In practice, however, there is a considerable deviation from the average relationship between fineness and crimp. The position, then, is that the resistance of a strong wool with fine crimps is above normal and that of a fine wool with broad crimps below normal.

Too high a resistance produces harshness of handle and too low a resistance, flabbiness. It is clear, therefore, that a certain relationship between fineness and crimp is essential to softness of handle coupled with bulk elasticity.

The size of the crimp is, however, not the only important factor. The shape is also of importance. An examination of an individual fibre reveals a far greater variety of crimp forms on the same fibre than is discernable in the staple. By stretching the fibre, the behaviour of the different shapes can be observed. Due to their smaller resistance, the larger crimps are the first to disappear. In crimps of similar size, those with smooth curves are found to offer the least resistance, the greatest resistance being offered by those with sharp curves, some of which are even angular. It is obvious, therefore, that a sample may have the ideal size of crimp for its fibre thickness but, if the crimps contain exceptionally sharp curves, the resistance to compression will be increased in much the same way as if the crimps were too fine for the fibre thickness.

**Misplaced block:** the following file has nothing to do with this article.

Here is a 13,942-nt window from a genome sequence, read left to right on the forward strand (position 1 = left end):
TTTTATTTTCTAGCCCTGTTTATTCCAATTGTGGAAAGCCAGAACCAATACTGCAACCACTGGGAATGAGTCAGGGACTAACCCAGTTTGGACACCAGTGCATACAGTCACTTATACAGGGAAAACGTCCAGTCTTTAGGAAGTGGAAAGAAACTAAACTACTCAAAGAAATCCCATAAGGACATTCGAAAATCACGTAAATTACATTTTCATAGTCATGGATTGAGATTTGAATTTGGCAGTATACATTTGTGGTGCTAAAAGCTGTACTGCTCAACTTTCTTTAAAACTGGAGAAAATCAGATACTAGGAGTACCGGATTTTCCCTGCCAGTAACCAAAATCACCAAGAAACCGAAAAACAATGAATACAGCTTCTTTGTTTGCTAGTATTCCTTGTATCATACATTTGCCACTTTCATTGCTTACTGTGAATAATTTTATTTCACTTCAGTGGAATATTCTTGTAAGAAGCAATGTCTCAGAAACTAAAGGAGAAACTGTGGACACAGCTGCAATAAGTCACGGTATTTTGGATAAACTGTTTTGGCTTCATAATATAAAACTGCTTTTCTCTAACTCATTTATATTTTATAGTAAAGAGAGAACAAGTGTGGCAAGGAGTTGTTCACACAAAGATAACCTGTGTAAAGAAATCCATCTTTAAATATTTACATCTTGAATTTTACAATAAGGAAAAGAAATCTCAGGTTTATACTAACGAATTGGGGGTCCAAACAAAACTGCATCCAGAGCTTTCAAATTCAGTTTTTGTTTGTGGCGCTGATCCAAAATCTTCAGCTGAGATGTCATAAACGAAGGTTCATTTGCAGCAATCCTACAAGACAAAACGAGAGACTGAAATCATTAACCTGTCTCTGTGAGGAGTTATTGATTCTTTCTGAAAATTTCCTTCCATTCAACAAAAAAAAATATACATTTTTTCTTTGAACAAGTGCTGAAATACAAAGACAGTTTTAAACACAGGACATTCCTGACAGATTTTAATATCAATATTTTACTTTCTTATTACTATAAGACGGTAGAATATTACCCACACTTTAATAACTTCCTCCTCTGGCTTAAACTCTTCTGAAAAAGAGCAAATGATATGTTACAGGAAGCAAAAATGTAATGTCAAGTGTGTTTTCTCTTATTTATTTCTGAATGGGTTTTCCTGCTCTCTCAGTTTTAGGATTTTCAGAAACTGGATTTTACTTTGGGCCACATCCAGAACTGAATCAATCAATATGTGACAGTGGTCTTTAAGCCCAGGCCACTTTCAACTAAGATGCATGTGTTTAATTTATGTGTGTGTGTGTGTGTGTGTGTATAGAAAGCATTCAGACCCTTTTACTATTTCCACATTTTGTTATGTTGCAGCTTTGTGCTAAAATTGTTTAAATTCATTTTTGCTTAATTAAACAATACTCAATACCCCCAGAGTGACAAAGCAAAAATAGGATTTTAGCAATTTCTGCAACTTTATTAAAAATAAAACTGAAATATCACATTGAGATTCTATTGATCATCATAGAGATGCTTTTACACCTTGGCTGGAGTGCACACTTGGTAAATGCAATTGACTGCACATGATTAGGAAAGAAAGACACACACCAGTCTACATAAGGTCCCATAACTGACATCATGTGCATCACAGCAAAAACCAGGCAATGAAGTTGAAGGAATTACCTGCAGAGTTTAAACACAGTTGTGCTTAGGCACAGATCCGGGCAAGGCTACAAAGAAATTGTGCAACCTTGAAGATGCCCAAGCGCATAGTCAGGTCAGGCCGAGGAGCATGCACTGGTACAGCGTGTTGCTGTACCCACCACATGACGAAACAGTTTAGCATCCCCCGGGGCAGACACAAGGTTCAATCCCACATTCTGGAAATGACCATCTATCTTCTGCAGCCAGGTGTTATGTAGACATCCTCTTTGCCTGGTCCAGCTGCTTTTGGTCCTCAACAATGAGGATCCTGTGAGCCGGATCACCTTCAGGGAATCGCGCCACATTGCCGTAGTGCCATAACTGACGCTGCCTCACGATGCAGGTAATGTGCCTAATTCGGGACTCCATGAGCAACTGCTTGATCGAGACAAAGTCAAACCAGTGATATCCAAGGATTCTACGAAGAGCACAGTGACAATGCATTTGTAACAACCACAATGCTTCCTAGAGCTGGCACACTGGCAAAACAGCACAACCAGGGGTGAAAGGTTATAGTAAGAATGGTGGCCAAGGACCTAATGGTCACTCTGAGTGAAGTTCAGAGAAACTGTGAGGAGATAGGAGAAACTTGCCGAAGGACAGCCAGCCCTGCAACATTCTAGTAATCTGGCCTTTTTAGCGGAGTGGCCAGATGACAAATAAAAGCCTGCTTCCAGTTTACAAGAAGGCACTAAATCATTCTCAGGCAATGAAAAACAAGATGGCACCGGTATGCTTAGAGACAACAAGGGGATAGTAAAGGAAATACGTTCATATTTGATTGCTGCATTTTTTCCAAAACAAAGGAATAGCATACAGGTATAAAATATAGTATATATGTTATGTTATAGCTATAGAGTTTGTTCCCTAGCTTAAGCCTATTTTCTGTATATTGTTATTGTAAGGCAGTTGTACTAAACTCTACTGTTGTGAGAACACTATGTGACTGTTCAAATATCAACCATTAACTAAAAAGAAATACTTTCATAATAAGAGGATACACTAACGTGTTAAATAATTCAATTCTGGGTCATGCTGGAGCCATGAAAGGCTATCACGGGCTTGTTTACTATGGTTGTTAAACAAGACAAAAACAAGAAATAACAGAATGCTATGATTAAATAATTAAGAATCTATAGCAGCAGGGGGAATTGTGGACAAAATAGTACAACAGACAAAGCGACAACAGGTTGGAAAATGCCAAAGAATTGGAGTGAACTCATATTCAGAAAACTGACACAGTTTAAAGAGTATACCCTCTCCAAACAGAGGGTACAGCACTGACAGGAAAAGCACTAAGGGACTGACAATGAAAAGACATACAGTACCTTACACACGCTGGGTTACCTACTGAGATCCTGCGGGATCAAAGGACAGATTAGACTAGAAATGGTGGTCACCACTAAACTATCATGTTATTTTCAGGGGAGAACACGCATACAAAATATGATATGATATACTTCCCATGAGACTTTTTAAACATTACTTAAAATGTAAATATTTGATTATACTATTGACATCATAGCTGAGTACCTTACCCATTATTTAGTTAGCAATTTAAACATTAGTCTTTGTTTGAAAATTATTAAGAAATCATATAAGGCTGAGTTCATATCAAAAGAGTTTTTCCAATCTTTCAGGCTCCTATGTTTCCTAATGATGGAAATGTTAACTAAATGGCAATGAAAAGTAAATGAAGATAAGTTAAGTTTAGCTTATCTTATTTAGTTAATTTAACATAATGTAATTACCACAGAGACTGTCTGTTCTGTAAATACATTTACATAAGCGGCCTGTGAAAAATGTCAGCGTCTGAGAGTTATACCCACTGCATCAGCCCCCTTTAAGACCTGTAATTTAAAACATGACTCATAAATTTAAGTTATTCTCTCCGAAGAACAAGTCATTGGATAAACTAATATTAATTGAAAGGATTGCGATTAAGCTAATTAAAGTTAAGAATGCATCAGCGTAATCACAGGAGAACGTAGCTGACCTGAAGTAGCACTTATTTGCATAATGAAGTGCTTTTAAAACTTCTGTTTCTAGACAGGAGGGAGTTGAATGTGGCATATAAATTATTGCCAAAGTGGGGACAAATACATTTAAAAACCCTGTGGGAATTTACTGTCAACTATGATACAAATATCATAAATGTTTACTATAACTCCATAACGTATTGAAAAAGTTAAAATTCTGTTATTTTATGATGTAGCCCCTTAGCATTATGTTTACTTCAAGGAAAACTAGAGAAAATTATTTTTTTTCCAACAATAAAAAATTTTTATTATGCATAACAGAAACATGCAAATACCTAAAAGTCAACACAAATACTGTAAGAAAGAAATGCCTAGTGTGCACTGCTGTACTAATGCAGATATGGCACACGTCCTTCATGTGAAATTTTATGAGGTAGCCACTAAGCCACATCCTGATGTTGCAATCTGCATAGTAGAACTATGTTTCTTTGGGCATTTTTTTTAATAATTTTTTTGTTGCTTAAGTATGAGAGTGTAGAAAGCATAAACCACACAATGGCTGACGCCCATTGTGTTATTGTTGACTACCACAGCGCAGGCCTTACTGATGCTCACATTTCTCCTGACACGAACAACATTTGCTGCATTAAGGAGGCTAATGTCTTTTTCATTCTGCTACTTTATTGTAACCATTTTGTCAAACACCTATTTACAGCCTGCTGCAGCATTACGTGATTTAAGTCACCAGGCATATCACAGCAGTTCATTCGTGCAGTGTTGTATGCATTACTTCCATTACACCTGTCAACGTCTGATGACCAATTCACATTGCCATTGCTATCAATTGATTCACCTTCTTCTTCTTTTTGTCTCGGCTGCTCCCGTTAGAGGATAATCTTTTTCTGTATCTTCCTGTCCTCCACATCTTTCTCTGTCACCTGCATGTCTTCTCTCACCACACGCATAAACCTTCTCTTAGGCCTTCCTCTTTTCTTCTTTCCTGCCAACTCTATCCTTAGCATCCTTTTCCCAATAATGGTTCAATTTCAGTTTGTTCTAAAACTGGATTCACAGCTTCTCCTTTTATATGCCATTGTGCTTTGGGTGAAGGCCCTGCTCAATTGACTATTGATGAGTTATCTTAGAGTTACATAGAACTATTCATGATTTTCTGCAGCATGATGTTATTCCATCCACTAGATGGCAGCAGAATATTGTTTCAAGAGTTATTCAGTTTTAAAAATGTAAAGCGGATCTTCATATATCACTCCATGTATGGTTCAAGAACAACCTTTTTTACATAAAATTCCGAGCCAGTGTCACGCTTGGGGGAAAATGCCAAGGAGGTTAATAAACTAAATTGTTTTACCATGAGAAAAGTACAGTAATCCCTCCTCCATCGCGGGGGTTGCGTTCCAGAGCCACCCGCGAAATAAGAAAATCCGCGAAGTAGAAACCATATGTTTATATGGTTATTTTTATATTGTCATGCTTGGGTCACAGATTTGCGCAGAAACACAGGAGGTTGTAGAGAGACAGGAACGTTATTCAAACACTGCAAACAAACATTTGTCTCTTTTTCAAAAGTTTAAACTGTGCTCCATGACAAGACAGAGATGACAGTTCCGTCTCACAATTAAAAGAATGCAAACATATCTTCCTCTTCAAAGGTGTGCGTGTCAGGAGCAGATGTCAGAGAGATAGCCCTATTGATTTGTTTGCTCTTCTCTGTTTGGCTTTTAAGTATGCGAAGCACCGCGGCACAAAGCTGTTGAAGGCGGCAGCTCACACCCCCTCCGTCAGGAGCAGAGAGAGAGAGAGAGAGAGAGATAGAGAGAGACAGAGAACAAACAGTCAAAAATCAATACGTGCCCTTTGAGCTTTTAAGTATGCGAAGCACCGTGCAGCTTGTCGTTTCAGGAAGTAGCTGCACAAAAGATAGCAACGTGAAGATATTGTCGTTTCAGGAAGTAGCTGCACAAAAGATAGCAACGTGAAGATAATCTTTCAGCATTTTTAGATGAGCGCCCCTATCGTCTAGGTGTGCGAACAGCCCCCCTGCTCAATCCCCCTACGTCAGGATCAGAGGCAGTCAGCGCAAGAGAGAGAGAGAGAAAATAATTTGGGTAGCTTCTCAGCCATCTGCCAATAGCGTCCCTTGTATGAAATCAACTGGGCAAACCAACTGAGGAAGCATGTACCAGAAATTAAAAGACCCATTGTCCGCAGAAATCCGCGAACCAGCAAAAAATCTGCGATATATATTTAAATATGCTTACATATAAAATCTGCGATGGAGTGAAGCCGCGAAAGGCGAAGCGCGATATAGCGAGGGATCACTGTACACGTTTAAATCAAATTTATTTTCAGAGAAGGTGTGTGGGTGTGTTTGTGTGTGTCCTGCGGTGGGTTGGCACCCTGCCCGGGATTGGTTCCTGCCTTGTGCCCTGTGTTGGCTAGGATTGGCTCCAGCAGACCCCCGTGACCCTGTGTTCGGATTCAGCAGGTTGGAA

Another factor influencing-handle is the fibre surface. The serrations or scale-like projections on the surface of a wool fibre cause a certain frictional resistance. Increased friction, artificially induced, is clearly discernable to the touch and results in harshness of handle. It is possible, therefore, that differences in surface friction may also cause differences in the handle of different samples, but this aspect has not yet been fully investigated.

From the above it appears, therefore, that a good definition of the crimp and softness of handle indicate certain valuable properties which should be aimed at. Although the quality of the wool must not be regarded as the prime requirement in the merino, it is nevertheless important and, should be accorded its rightful place in our breeding policy, if we are to cater for a fastidious market.